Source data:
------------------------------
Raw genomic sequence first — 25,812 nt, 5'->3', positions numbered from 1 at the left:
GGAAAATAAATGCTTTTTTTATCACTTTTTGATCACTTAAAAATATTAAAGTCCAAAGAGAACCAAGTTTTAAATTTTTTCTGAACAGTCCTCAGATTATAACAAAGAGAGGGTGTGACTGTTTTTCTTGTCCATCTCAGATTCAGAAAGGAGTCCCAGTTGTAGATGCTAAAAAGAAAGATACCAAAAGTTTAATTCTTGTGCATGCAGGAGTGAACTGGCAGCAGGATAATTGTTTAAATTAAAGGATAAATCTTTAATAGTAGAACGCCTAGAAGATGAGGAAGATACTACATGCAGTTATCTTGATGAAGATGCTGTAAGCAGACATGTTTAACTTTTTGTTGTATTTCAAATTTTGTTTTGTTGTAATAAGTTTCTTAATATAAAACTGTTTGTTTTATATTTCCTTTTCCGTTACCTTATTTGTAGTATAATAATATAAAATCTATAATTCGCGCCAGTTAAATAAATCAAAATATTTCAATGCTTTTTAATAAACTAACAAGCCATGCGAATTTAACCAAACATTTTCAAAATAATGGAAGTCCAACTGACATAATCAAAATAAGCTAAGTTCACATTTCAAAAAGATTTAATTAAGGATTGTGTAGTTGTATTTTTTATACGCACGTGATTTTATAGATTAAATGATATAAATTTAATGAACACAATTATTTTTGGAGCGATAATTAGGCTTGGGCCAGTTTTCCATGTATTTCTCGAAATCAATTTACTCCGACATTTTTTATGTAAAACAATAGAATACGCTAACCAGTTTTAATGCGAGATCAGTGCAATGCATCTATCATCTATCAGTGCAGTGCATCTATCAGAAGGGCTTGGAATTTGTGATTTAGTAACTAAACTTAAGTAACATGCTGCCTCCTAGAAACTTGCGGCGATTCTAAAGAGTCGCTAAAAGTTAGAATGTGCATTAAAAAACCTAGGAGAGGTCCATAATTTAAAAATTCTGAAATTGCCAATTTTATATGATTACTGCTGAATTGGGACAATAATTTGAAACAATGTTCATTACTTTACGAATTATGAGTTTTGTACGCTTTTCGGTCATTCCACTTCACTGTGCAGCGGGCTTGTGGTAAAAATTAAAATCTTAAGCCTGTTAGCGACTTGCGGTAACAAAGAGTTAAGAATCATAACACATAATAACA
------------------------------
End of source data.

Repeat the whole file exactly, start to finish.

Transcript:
Raw genomic sequence first — 25,812 nt, 5'->3', positions numbered from 1 at the left:
GGAAAATAAATGCTTTTTTTATCACTTTTTGATCACTTAAAAATATTAAAGTCCAAAGAGAACCAAGTTTTAAATTTTTTCTGAACAGTCCTCAGATTATAACAAAGAGAGGGTGTGACTGTTTTTCTTGTCCATCTCAGATTCAGAAAGGAGTCCCAGTTGTAGATGCTAAAAAGAAAGATACCAAAAGTTTAATTCTTGTGCATGCAGGAGTGAACTGGCAGCAGGATAATTGTTTAAATTAAAGGATAAATCTTTAATAGTAGAACGCCTAGAAGATGAGGAAGATACTACATGCAGTTATCTTGATGAAGATGCTGTAAGCAGACATGTTTAACTTTTTGTTGTATTTCAAATTTTGTTTTGTTGTAATAAGTTTCTTAATATAAAACTGTTTGTTTTATATTTCCTTTTCCGTTACCTTATTTGTAGTATAATAATATAAAATCTATAATTCGCGCCAGTTAAATAAATCAAAATATTTCAATGCTTTTTAATAAACTAACAAGCCATGCGAATTTAACCAAACATTTTCAAAATAATGGAAGTCCAACTGACATAATCAAAATAAGCTAAGTTCACATTTCAAAAAGATTTAATTAAGGATTGTGTAGTTGTATTTTTTATACGCACGTGATTTTATAGATTAAATGATATAAATTTAATGAACACAATTATTTTTGGAGCGATAATTAGGCTTGGGCCAGTTTTCCATGTATTTCTCGAAATCAATTTACTCCGACATTTTTTATGTAAAACAATAGAATACGCTAACCAGTTTTAATGCGAGATCAGTGCAATGCATCTATCATCTATCAGTGCAGTGCATCTATCAGAAGGGCTTGGAATTTGTGATTTAGTAACTAAACTTAAGTAACATGCTGCCTCCTAGAAACTTGCGGCGATTCTAAAGAGTCGCTAAAAGTTAGAATGTGCATTAAAAAACCTAGGAGAGGTCCATAATTTAAAAATTCTGAAATTGCCAATTTTATATGATTACTGCTGAATTGGGACAATAATTTGAAACAATGTTCATTACTTTACGAATTATGAGTTTTGTACGCTTTTCGGTCATTCCACTTCACTGTGCAGCGGGCTTGTGGTAAAAATTAAAATCTTAAGCCTGTTAGCGACTTGCGGTAACAAAGAGTTAAGAATCATAACACATAATAACA